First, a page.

If You Don’t Plan Ahead, New Jersey Has An Estate Plan For You, And You’re Not Going To Like It

In New Jersey, if a person passes away without a will or trust, his or her estate assets are distributed according to what is known as intestate succession. It’s an estate plan of sorts, and for most people, not a very good one.

Certain assets are not subject to New Jersey’s intestate succession laws. These include funds in an IRA, 401(k) or other retirement account, proceeds from life insurance policies, property owned in joint tenancy or tenancy by the entirety, payable-on-death bank accounts, and securities in a transfer-on-death account.

Most other assets are transferred according to intestate succession. So, “who gets what” according to the state of New Jersey? It can get quite complicated, but let’s look at just a few examples.

Let’s say that when you die, your spouse is still alive, you and your spouse have living children and other descendants, and your spouse has no other descendants. In this case, your spouse inherits everything.

Or let’s say your spouse survives you, as do the children you had together and children that you had from a previous marriage. In this situation, your spouse inherits the first 25 percent of your assets (but not less than $50,000 or more than $200,000), together with one half of the balance. Your descendants get everything else.

Obviously, it can get complicated. But the question you need to ask yourself is:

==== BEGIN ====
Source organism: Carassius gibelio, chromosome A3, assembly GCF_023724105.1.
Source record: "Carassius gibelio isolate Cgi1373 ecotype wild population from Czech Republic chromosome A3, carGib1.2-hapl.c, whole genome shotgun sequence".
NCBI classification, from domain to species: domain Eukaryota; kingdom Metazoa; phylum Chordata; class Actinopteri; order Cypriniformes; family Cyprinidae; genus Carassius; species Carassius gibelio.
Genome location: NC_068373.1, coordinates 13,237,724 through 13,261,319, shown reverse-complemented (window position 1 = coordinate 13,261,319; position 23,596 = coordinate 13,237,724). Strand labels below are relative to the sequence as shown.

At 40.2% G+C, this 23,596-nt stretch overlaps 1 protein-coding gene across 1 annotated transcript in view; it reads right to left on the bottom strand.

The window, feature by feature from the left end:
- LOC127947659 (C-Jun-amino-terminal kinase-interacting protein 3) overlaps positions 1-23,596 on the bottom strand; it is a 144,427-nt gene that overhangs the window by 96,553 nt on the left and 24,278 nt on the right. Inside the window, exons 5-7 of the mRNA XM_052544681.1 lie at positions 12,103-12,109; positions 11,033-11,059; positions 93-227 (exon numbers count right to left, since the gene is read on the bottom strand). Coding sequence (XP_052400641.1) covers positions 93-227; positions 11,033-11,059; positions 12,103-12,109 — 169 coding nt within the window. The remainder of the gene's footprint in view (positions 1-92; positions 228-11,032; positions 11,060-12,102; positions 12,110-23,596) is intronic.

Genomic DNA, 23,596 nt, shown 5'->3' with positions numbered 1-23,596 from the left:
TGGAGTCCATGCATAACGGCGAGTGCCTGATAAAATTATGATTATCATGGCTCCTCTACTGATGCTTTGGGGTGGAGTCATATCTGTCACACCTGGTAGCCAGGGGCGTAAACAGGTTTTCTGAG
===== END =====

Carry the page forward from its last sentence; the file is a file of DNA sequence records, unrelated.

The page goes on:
Is this is how you’d like your assets to be distributed?

The answer is probably no, because the state’s plan is like using an axe when a scalpel is called for. It’s based on a formula, with no regard to your actual relationships with your spouse, children, and extended family.

“Who gets what” is just one reason to have a plan of your own, designed and implemented by an experienced New Jersey estate planning attorney. The plan we can create for you not only lets you decide who gets what, but it can also allow you to make sure your wishes are carried out with regard to medical care and financial decisions in the event of incapacity, name guardians for your children, obtain assistance to pay for nursing home care, and much more.

Don’t settle for New Jersey’s “estate plan.”

To learn more about New Jersey’s plans for your estate if you don’t have “a plan”, visit: https://www.nolo.com/legal-encyclopedia/intestate-succession-new-jersey.html